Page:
Lobbyists fret about lame-duck Speaker

Lobbyists fret about lame-duck Speaker
© Greg Nash

Lobbyists are bracing for the uncertainty that comes with having a lame-duck Speaker of the House.

Even before Speaker Paul RyanPaul Davis RyanHow does the 25th Amendment work? Sinema, Fitzpatrick call for long-term extension of Violence Against Women Act GOP super PAC drops .5 million on Nevada ad campaign MORE’s (R-Wis.) retirement announcement earlier this month, the legislative outlook in Congress for the rest of the year was grim. Lawmakers are shifting into campaign mode and are expected to spend much of the summer and fall away from Washington.

But some lobbyists say Ryan’s departure will make passing legislation even more difficult. 

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“The Speaker is now a lame duck, and has very little juice to get his members to vote in any which way because he is no longer necessarily looking out for them,” said one political operative. “The feeling is that when you retire before the election, and you’re a leader, that you lose all of your leverage.


“He may need to go take care of his family and that’s great, and that’s a very honorable reason, but Republicans are not going to fall on their swords and take tough votes, because the Speaker is leaving the battle.”

Congress is facing a hard deadline this year on a handful of bills, including the reauthorization of the Federal Aviation Administration (FAA), a farm bill and government funding legislation — but passing them is likely to require deal-making by leadership, given the opportunities for lawmakers to attach other items. 

Lobbyists are eyeing the must-pass legislation as their best chance to score victories before the midterm elections.

Changes to the GOP’s new tax law, for example, could be attached to the FAA bill, “so you’re going to have your tax lobbyists [trying] to get a fix on it,” a Republican lobbyist told The Hill.

“FAA [reauthorization] becomes a Christmas tree where people get stuff packed into it,” the lobbyist added.

Routine reauthorization legislation, like the FAA bill, is generally not difficult to pass, but Ryan’s looming departure could change the calculus.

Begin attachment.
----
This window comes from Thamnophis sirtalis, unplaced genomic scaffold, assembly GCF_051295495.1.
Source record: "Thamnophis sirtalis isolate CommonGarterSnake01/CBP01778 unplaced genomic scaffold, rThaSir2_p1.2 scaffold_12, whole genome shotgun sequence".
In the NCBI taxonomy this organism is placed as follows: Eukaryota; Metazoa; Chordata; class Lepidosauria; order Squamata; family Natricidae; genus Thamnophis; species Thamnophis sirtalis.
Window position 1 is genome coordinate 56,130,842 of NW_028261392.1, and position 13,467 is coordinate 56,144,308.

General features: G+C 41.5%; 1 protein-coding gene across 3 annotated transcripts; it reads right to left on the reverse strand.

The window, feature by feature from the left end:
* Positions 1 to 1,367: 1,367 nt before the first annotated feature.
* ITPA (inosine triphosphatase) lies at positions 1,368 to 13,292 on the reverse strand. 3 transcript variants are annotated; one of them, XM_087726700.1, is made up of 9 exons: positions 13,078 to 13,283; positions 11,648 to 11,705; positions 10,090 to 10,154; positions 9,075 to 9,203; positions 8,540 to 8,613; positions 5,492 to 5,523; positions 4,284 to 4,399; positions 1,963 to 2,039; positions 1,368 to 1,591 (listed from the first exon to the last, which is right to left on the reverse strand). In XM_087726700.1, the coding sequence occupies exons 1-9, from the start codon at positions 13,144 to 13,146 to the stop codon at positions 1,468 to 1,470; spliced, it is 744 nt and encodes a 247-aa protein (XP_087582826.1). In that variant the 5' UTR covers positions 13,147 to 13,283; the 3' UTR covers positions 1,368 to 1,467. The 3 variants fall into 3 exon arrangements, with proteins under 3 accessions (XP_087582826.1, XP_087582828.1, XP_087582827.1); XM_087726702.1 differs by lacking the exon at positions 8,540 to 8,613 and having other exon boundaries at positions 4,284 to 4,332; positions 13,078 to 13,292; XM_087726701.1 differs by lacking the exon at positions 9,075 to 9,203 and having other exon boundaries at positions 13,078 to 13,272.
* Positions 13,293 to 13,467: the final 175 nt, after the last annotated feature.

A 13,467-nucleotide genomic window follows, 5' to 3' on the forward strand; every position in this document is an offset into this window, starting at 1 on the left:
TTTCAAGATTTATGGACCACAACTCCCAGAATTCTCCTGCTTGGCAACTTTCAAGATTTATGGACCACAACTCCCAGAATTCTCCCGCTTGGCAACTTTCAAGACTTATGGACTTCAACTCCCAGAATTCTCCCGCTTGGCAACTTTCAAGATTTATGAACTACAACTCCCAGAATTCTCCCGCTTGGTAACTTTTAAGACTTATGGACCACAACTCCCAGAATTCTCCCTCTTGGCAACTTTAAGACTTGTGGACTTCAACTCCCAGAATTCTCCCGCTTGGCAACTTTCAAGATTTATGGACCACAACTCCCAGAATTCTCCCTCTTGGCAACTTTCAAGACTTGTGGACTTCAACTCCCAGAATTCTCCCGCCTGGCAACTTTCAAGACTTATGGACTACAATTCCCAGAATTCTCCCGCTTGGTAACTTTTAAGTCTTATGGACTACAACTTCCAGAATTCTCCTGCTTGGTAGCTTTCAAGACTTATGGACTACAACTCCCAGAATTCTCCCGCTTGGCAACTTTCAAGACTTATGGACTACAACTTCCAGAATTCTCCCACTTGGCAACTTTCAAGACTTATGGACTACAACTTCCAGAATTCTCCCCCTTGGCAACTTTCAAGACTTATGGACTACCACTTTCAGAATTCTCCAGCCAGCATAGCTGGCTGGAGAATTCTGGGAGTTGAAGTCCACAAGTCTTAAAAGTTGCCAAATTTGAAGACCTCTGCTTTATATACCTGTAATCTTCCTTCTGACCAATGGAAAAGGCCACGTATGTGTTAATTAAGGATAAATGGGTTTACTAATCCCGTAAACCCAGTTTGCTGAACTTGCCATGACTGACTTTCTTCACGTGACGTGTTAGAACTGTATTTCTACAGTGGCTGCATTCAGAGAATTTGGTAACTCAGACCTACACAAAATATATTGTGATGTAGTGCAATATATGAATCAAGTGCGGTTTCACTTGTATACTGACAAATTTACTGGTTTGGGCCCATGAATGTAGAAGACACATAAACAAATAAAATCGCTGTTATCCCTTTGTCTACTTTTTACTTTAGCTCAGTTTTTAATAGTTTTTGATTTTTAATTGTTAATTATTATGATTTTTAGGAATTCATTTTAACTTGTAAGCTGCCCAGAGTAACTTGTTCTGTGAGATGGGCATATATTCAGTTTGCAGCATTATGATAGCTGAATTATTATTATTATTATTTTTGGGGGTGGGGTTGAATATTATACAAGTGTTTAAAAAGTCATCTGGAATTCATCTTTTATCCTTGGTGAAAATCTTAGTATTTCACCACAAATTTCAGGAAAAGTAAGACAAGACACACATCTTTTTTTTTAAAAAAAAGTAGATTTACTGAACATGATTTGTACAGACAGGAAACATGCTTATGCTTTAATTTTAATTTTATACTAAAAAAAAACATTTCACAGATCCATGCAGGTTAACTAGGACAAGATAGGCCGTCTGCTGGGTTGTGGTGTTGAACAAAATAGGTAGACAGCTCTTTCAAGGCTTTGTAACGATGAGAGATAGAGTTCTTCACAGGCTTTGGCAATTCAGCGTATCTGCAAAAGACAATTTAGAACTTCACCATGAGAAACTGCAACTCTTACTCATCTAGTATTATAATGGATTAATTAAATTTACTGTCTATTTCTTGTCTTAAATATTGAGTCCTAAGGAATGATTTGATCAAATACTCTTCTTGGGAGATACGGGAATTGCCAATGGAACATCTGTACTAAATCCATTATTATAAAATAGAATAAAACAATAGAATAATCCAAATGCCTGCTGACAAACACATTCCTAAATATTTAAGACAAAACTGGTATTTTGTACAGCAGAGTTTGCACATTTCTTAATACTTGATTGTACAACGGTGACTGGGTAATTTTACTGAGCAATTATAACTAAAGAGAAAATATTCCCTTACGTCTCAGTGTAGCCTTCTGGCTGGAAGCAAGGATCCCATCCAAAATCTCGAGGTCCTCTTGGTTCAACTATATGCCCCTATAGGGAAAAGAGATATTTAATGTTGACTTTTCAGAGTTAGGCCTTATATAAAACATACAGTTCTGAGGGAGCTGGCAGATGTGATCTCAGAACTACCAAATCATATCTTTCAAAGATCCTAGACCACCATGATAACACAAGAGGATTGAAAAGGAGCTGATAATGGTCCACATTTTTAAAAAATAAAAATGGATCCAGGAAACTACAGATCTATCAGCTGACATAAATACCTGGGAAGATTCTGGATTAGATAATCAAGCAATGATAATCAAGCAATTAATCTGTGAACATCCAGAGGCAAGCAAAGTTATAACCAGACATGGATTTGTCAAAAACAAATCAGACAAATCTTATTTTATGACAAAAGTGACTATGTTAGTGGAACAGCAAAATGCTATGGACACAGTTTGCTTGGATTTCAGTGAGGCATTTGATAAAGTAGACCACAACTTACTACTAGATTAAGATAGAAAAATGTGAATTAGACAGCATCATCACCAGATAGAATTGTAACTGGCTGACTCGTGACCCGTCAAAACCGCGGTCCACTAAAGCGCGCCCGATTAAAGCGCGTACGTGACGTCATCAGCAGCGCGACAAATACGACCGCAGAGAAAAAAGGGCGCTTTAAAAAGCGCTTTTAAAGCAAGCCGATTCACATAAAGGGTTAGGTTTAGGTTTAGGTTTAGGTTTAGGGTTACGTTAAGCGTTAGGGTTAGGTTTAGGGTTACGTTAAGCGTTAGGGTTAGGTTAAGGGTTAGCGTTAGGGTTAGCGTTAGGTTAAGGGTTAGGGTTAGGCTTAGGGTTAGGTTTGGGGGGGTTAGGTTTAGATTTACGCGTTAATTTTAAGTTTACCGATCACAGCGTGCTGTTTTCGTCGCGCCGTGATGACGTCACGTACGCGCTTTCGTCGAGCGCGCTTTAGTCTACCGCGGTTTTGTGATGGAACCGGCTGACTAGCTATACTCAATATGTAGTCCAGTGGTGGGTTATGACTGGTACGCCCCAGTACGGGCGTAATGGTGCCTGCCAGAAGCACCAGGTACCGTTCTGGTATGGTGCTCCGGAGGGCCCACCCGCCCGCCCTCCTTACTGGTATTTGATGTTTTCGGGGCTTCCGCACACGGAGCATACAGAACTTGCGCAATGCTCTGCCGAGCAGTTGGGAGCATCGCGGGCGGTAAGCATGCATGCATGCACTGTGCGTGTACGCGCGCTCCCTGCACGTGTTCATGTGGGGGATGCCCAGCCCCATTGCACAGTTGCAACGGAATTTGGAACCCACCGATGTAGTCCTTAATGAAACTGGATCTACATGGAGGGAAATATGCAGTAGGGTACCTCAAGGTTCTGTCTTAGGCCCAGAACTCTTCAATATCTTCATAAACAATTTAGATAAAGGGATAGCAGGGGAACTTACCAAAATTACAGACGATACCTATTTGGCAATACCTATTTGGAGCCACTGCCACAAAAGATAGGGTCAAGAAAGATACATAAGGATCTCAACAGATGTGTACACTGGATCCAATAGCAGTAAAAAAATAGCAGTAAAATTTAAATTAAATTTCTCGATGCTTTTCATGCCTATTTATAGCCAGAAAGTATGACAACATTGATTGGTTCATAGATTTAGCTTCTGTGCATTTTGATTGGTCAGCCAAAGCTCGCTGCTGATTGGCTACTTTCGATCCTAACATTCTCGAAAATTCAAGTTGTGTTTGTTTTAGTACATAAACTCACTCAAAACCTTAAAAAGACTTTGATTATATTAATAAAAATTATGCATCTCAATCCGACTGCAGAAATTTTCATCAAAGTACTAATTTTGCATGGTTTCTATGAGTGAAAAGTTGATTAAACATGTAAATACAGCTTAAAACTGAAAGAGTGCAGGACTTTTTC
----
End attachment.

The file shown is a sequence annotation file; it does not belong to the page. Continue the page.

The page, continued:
“In general, the level of difficulty of any votes increases when there is a change or impending change in leadership. If it were easy before, it would still be easy but not as easy; and if it was hard before, it’s a little harder now,” said Sage Eastman, a principal at Mehlman Castagnetti Rosen & Thomas.

“I don’t know that it fundamentally changes the outlook or prospects for any piece of legislation, but there is a difficulty factor that gets factored in,” he said.

The House is also in talks about rescinding some of the spending Congress approved earlier this year and moving on to more tax cuts this summer, but neither bill is likely to go anywhere in the Senate.

Despite the chatter about his influence waning, Ryan has insisted that he’ll be staying on as Speaker for the rest of his term.

“I’ve talked to a lot of members who think it’s in all of our best interest for this leadership team to stay in place and run through the tape,” he said earlier this month.

Still, Ryan has Majority Leader Kevin McCarthyKevin Owen McCarthyOn The Money: Midterms to shake up House finance panel | Chamber chief says US not in trade war | Mulvaney moving CFPB unit out of DC | Conservatives frustrated over big spending bills Midterms to shake up top posts on House finance panel The Hill's Morning Report — Sponsored by United Against Nuclear Iran — Kavanaugh confirmation in sudden turmoil MORE (R-Calif.) to succeed him as Speaker. If McCarthy is able to secure the 218 votes he would need to win the gavel in a floor vote, some political observers speculate that Ryan could step down early, potentially this summer. 

But it’s far from certain that McCarthy, or any other candidate, can get the necessary number of votes, particularly with the conservative Freedom Caucus seeking more power in the conference in return for its support.

Conservatives in the House are also wary of deals or items that could be placed in funding bills before the election, making it that much harder to get legislation across the finish line.

“If I’m a House member, I want to know what that lame-duck [session after the election] is going to look like before I give you my vote,” one conservative lobbyist said. “They have all kinds of things they can do in November and December going out the door. What does that look like? For conservatives, that looks like a nightmare.”

The outlook for bills passing in the Senate, which will be preoccupied with confirming Trump administration nominees, appears even bleaker.

The midterms might also throw a wrench into getting the must-pass bills through, with Republicans fearing that a Democratic wave will result in them losing control of one or both chambers in November. 

Democrats so far are running high in the polls of previously solid GOP districts and dominating in fundraising, which could result in a bumper crop of Democrats being elected to Congress in November.

The potential for major Democratic gains in the elections could make their leaders less likely to cut deals on major bills.

“If you’re sitting in [Senate Democratic leader Charles] Schumer’s chair, if the polling in the House continues to be terrible, you start losing a lot of motivation to cut deals,” the first Republican lobbyist said.

“I think they’re done [working until after the election],” he added. “It’s a bad place to be as a contract lobbyist.”